'We Will Rock You,' a West End smash that features the music of Queen, was getting rave reviews during the inaugural cruises from Southampton. It sports a huge cast, and spectacular staging and effects. One New York reporter deemed it better than Broadway. Bayley's own verdict of the show: 'Stunning.'

Royal Caribbean officials said vp entertainment Nick Weir's goal is not to top other cruise lines, but to put on the best shows anywhere.

In the Two70º lounge, an exclusive for Anthem is 'Spectra's Cabinet,' a weird and wonderful parade of characters, dancers, singers and aerial acrobats, with kaleidoscope lighting and special effects. Incorporated are imaginative but startlingly realistic scenes on the super-high-definition Vistarama screens surrounding the lounge and mesmerizing images on the fast-moving RoboScreens.

Weir said further new shows will be rolling out on Anthem in the coming weeks. For example, the Vistarama will re-create a 75-piece symphony orchestra.

'Our guests will enjoy a full philharmonic concert—a first, not only in the cruise industry, but the world,' Weir said of this virtual performance.

And there's quirky stuff, too, like the stow-away piano player. He gives pop-up performances around the ship in the most unexpected places—sometimes, as during an inaugural sailing this week, even in a glass elevator.

Puzzle Break, a phenomenon around the world, puts 12 players in a room to find hidden clues and solve a series of challenges to escape.

Another big change on Anthem is the art.

'It's entirely different,' Bayley said. The style is the same—contemporary, with a number of interactive 'smart art' installations. Now, in the Royal Esplanade, passengers can put their palms on a plate to make lights overhead pulse in the same rhythm as their heartbeat. And on a top deck near the rock-climbing wall, instead of Fiona the bear, there's Gigi the giraffe.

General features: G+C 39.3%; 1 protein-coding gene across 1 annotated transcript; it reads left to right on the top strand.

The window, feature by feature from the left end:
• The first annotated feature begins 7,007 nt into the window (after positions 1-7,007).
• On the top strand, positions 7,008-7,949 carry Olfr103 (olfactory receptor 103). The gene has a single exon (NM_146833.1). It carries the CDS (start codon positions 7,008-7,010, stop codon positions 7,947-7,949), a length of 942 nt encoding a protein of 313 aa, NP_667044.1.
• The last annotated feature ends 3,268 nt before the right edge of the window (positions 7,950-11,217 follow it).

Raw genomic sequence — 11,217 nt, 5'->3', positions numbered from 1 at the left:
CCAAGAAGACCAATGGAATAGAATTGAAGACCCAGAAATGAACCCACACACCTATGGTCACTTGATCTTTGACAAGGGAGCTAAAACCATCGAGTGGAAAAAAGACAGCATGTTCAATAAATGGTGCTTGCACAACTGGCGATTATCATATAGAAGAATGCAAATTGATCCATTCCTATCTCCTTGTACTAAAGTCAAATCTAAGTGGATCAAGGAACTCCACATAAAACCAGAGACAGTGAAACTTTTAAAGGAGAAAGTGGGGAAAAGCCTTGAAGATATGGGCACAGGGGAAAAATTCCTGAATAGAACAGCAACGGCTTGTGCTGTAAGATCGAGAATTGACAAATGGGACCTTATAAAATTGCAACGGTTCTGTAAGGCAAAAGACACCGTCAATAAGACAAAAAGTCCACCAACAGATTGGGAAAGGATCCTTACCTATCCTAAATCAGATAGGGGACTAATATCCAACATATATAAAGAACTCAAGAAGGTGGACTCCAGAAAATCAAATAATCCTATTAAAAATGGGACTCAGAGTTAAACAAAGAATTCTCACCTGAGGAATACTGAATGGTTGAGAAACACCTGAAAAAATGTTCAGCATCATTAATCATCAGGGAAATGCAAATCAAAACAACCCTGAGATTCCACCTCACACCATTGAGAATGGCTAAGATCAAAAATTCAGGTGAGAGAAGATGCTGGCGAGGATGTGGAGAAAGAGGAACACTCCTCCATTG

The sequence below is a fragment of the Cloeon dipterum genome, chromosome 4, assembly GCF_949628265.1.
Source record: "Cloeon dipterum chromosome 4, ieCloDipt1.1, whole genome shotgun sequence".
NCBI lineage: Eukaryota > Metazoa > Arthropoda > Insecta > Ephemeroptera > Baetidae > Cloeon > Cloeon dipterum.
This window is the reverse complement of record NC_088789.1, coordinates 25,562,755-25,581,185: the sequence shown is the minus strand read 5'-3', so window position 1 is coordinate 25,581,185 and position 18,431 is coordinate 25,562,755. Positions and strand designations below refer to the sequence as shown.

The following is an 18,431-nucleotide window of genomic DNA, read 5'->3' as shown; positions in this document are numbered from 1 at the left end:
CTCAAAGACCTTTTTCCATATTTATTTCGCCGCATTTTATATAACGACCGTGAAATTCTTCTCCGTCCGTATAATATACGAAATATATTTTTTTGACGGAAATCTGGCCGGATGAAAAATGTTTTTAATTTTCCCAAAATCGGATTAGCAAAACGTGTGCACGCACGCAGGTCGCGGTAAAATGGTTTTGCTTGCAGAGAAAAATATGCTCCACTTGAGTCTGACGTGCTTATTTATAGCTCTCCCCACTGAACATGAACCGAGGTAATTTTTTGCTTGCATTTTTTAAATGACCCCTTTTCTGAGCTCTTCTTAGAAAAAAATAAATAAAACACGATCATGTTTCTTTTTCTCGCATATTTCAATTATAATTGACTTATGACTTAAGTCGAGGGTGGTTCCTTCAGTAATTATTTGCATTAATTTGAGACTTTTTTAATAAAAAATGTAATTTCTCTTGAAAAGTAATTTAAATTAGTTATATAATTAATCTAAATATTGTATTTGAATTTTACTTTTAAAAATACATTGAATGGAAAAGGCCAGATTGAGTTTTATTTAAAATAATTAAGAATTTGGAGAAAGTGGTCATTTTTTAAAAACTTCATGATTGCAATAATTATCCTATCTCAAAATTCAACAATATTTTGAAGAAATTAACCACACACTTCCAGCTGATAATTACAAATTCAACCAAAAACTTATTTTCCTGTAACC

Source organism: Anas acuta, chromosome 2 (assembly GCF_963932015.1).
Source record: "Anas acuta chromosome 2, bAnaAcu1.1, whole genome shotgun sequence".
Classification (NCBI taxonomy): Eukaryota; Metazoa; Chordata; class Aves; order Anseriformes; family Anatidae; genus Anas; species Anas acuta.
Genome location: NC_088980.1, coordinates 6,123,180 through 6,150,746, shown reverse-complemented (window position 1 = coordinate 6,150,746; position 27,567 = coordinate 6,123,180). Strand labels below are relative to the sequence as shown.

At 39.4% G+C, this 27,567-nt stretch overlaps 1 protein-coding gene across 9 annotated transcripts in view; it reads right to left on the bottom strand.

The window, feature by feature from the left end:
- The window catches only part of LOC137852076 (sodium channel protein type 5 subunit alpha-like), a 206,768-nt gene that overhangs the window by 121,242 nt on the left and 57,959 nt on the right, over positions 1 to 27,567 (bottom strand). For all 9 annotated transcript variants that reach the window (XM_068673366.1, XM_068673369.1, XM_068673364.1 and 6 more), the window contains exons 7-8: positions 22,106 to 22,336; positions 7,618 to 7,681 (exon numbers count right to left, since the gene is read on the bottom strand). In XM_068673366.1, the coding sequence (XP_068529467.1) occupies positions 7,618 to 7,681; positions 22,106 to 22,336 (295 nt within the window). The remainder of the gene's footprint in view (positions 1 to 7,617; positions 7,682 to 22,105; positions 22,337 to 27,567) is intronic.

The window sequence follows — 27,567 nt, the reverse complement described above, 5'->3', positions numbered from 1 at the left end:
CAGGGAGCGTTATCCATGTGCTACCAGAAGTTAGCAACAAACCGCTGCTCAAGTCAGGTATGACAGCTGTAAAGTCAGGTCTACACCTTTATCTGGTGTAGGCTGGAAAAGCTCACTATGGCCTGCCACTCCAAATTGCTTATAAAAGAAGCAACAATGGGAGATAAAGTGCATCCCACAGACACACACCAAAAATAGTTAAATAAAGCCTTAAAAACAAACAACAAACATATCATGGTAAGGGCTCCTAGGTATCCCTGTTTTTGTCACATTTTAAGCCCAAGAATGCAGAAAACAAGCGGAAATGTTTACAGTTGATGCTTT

The Wi-Fi was working beautifully on Anthem, unlike the very slow speeds encountered when Quantum debuted in Southampton in November. Bayley said Royal Caribbean's technology partner, O3b Networks, had extended its satellite network coverage so fiber-like speeds are available for Anthem during its UK season, and will also be offered on Allure of the Seas when it begins its Mediterranean cruises in late May.

On Anthem, things were working well enough that reporters and investors could tune in to the webcast of Royal Caribbean's first quarter earnings call on Monday, which management conducted on board. And media were easily able to upload stories, images and video files of the ship's naming ceremony, which followed.

'In terms of our competitors, we are so far ahead,' Bayley said of the Wi-Fi service. This is vital for the new to cruise, younger demographics and people who want to engage with social media, he added.

Like Dynamic Dining, engaging through technology is the future, Bayley added. So expect Royal Caribbean to continue features like the iPads in the guest services area, the Royal iQ kiosks and mobile app for booking and planning activities, and more.